Chapter 8 Launcelot kneels and reveals who he is. Percivale says he and Ector de Marishave been seeking Launcelot for years. Ector, Launcelot, and Percivale embrace, and Launcelot shares what has happened.
Versions of this scene, in which knights seek someone who is disguised but right in front of them, crop up again and again in the book.
Chapter 9 Meanwhile, Sir Bors de Ganis and Lionel have also been seeking Launcelot. They come to the house of Brandegore, where Bors had conceived a child with the king’s daughter 15 years before. Bors asks the king to take his son with him to Arthur’s court, where Helin is made knight.
The search for Launcelot seems to have become its own kind of quest, a chance for knights of the Round Table to prove their honor and prowess by finding the greatest knight in the land.
Meanwhile, Ector de Maris and Percivale ask Launcelot to return with them to Arthur, but Launcelot says he cannot. Ector says that Arthur and Guenever are distraught at his absence, and reminds him that he has more glory than any other knight but Tristram. Launcelot agrees, and leaves with them. Elaine of Corbin tells him that Galahad will also come to court to be made knight.
Launcelot only gives in when he realizes that Guenever seems to be mourning his absence just as he’s been mourning hers. Elaine must content herself with the fact that her son will be one step closer to glory by being knighted at Arthur’s court.
Chapter 10 Within five days they arrive at Camelot, where all rejoice at Launcelot’s return. Arthur says he’s assumed that Launcelot left because of love of Elaine of Corbin, but everyone else knows the truth.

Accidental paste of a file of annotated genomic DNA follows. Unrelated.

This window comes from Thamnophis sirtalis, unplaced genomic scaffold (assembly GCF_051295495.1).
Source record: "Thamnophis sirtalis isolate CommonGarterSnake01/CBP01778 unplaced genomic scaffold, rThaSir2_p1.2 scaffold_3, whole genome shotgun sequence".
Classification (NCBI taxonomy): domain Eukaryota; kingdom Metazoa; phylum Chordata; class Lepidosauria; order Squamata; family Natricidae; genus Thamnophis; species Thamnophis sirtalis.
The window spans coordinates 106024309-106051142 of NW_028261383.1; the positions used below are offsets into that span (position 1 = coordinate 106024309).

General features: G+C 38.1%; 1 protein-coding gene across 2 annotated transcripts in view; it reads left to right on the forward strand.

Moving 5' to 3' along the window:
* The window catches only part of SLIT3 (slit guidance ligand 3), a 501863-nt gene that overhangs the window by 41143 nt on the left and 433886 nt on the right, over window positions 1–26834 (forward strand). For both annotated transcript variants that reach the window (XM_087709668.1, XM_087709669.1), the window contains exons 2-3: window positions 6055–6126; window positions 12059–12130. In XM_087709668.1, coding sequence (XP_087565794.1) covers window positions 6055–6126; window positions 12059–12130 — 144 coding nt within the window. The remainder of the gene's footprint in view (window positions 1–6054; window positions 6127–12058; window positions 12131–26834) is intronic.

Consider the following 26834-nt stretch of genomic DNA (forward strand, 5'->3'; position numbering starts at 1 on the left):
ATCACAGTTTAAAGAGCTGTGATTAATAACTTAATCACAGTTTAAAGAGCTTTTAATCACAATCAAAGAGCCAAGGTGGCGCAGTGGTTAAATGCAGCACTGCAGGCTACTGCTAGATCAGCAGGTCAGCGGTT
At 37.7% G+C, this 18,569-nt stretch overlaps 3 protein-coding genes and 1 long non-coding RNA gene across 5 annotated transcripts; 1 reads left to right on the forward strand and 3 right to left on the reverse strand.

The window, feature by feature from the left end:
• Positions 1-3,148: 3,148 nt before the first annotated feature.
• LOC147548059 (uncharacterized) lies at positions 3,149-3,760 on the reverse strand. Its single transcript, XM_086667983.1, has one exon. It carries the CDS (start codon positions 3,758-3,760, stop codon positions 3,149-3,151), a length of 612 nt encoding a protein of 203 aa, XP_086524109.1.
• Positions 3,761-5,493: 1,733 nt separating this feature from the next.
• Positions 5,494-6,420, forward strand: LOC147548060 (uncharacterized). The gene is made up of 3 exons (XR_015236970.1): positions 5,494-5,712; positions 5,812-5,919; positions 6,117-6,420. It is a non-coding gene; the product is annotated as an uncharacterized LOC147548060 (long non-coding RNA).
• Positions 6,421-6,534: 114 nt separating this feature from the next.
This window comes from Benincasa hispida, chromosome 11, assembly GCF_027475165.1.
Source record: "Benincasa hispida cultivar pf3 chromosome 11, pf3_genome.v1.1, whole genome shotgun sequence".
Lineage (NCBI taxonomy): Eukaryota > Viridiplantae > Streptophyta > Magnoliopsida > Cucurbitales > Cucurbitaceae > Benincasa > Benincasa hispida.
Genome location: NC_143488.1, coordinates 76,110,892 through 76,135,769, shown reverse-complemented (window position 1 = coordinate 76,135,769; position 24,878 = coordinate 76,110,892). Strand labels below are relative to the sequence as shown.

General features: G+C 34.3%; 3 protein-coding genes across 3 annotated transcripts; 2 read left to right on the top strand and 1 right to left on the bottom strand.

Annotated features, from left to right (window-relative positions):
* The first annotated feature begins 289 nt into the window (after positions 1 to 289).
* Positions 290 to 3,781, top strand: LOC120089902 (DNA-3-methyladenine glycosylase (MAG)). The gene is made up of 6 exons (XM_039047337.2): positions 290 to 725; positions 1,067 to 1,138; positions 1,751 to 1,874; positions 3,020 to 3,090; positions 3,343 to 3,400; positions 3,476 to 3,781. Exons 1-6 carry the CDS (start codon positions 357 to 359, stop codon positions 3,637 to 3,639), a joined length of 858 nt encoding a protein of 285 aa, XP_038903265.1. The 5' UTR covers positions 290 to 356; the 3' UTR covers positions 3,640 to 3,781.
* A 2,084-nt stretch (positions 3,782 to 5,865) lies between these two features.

Arthur, as usual, remains deluded about the true nature of Launcelot’s love and his relationship with Guenever.
Chapter 11 Meanwhile Tristram has gained even greater renown. Tristram and Isoud speak of Launcelot’s return, and decide to go to court for the celebratory feast. Isoud, though, says she will stay, so that no seeds of discord are sown on her account.
Isoud is sensitive to the trouble that her beauty has wrought on other knights in court, especially on Tristram’s relationship with Palomides, so she is sensitive and meek.
Chapter 12 Tristram leaves Isoud and comes across a knight who has been wounded by Palomides. Tristram regrets aloud that he has no armor on, and Palomides recognizes him and cries that now they’ll get a chance to fight. Tristram strikes Palomides on the helmet, and cries that he’ll continue to fight even though he has no armor. Palomides, ashamed, says he won’t continue.